Just three months after Initiative 42 failed in the November election, the Mississippi Legislature has already seen an explosion of controversial education bills—with school consolidation leading the pack.
Sen. Gray Tollison, R-Oxford, is a former Democrat and public-education proponent who is acting as the front man in education battles in the Senate. He authored seven involuntary school-consolidation bills this session despite failed attempts at passing some of those same bills in the last two legislative sessions. Following former Gov. Haley Barbour's lead, Tollison told The Hechinger Report in 2015 that maintaining money saved by administrative cost reductions could go back into classrooms.
In 2010, Augenblick, Palaich and Associates, an education consulting firm, recommended the consolidation of 18 Mississippi school districts. The report predicted $12.5 million to $13.8 million in savings, but made clear that this would not serve to reduce state aid to school districts.
Though some Mississippi school districts have seen success with consolidation, there is a lack of substantial data showing that consolidation in rural areas positively affects student achievement.
Mississippi Department of Education data show that after consolidation in July 2014, 22 percent of Sunflower County Consolidated School Districts students failed a standardized reading assessment in May of the next school year.
Sen. Barbara Blackmon, D-Canton, says mass consolidation in Mississippi has occurred so far without evidence that it will lead to scholastic achievement.
Blackmon has authored a bill that requires the analysis of the effect of consolidation on districts after a period of three years.
"These districts seem arbitrarily consolidated," Blackmon said in an interview. "It is represented that it (consolidation) will save money and increase test scores, and I just wanted to be able to effectively evaluate it.
A 2011 report by the National Education Policy Center recommends that instead of prescribing involuntary consolidation as a cure-all solution, states should decide consolidate on a case-by-case basis. "[I]mpoverished school districts often benefit from smaller schools and districts," the report states, adding that "irreversible damage can occur" with consolidation.
The report also specifically warns that the claim that school districts are saving money by reducing the number of superintendents is a "dangerous oversimplification."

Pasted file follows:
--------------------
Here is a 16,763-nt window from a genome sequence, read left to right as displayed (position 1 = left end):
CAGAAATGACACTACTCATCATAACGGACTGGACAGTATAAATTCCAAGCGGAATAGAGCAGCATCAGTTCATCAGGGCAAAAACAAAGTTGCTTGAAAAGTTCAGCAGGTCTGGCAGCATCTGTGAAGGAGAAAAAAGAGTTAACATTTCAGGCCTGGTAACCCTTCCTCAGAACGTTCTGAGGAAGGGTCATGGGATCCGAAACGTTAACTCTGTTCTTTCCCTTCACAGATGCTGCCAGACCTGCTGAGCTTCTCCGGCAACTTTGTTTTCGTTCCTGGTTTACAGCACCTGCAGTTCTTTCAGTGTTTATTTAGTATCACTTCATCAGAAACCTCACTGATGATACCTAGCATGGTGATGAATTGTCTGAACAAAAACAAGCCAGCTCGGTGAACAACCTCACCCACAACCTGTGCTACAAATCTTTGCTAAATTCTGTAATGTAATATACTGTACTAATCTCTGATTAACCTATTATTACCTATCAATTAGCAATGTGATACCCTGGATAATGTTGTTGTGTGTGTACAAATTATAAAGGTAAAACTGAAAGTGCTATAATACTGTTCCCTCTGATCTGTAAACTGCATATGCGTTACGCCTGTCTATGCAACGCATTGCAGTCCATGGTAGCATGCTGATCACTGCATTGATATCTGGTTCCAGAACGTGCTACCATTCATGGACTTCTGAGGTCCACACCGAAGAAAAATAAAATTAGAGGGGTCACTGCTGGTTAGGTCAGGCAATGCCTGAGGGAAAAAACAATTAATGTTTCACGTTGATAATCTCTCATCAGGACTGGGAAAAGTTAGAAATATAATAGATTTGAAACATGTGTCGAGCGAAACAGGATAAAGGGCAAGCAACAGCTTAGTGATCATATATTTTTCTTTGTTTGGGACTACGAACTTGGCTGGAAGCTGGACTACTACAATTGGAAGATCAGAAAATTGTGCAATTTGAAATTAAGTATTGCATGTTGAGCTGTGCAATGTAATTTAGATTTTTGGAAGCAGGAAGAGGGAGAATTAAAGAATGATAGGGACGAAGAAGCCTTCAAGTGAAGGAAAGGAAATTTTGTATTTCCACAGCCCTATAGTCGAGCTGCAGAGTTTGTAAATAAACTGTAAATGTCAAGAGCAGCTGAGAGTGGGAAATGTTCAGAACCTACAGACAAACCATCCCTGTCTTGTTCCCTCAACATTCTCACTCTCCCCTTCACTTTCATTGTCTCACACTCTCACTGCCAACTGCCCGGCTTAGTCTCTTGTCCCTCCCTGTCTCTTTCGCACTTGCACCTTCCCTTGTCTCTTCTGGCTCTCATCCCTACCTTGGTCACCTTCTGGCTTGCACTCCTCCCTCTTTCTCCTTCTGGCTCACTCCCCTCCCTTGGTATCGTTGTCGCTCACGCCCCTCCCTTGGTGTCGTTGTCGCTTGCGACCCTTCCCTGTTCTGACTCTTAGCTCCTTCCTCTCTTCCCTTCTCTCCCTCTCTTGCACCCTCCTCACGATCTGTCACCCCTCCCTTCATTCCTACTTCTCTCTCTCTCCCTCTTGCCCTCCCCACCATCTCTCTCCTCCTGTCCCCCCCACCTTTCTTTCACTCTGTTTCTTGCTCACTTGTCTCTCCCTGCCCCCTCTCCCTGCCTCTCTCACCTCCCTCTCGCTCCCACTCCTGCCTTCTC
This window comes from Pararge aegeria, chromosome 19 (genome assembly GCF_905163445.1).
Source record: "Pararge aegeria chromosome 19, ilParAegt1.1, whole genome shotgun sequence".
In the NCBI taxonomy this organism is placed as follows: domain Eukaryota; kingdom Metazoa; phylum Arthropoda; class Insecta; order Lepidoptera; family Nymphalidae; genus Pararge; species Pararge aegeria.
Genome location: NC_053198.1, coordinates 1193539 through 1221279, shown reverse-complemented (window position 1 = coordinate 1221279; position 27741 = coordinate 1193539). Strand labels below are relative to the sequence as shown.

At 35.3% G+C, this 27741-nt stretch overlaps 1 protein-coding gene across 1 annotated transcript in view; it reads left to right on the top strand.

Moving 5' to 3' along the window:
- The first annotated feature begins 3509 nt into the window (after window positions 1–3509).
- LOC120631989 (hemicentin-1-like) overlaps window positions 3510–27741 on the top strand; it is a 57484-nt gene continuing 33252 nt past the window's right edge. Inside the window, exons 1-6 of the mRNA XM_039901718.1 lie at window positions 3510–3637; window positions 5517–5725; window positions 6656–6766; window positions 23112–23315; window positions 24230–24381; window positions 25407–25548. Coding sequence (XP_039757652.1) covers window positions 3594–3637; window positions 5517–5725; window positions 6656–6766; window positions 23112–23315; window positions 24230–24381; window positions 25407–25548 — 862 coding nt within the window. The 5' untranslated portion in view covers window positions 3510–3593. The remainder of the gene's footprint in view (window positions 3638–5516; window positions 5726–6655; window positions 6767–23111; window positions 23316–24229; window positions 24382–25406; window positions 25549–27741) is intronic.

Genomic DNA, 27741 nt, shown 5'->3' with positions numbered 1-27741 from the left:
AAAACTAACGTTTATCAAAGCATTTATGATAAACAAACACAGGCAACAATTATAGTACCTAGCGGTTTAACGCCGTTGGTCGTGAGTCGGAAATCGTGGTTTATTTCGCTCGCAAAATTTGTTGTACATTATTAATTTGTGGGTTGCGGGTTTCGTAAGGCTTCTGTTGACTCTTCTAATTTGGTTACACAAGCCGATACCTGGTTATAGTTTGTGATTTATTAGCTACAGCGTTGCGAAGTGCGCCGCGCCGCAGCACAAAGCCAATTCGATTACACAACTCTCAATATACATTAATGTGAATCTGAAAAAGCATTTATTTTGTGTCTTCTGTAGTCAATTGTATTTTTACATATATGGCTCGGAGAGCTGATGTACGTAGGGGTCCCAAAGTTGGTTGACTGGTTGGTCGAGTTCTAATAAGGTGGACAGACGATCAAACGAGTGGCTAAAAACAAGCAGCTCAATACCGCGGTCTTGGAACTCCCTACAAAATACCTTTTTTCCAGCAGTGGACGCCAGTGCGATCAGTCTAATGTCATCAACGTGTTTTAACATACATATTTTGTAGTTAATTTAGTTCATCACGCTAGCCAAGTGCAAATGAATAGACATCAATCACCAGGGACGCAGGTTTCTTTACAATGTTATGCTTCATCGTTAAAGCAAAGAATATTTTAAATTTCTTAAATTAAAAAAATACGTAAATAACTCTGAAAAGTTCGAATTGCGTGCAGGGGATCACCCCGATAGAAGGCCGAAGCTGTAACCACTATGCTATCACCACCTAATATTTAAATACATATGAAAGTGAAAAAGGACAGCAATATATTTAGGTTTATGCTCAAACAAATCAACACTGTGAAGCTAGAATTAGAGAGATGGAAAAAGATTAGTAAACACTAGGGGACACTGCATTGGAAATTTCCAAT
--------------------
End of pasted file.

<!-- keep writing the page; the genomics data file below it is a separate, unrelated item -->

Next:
"It's important to keep in mind that every bit of this consolidation conversation has been around consolidation of administrative functions and not consolidation of schools," former Mississippi Superintendent of Education Tom Burnham told the Jackson Free Press in 2010.
If involuntarily consolidated districts don't reflect substantial gains in accountability and accreditation, Blackmon's bill will require that those school districts be released into their own autonomous districts once more.
Coming for Evolution
Creationism is having a moment in the Mississippi Legislature.
Rep. Mark Formby, R-Picayune, introduced House Bill 50, with the support of several House Republicans, to support teachers in discussing the religious version of the origin of humanity in science classes.
The bill seeks to "create an environment that encourages students to explore scientific questions," but not necessarily with the use of accepted scientific methods. The bill would prohibit the state Board of Education, local school board, public school superintendent, public-school administrator or principal from intervening in a classroom where the teacher is allowing students to explore creationism.
The sponsors are quick to clarify in the bill that its intentions are specific to science curriculum and not intended to "promote any religious or non-religious doctrine," though the bill calls "biological evolution, the chemical origins of life, global warming and human cloning" as topics "that may cause debate and disputation."
"Obviously, it's a horrible idea," said Dr. Paul Lago, biology department chairman at the University of Mississippi.
"It's OK to encourage discussion in general, but eventually you have to get around to evidence, and that's the key," Lago said. "Science is science, and religion is religion, and both merit study, but you should not be studying science in religion class and religion in science class. If I'm teaching a course in cell biology, I shouldn't be talking about photography. It doesn't make any sense."
"It seems to me when bills like this get passed, it's a recipe for setting back education several steps," Lago added. "It would be very sad if they did that."
Sierra Mannie is an education reporting fellow for the Jackson Free Press and The Hechinger Report. Email her at [email protected]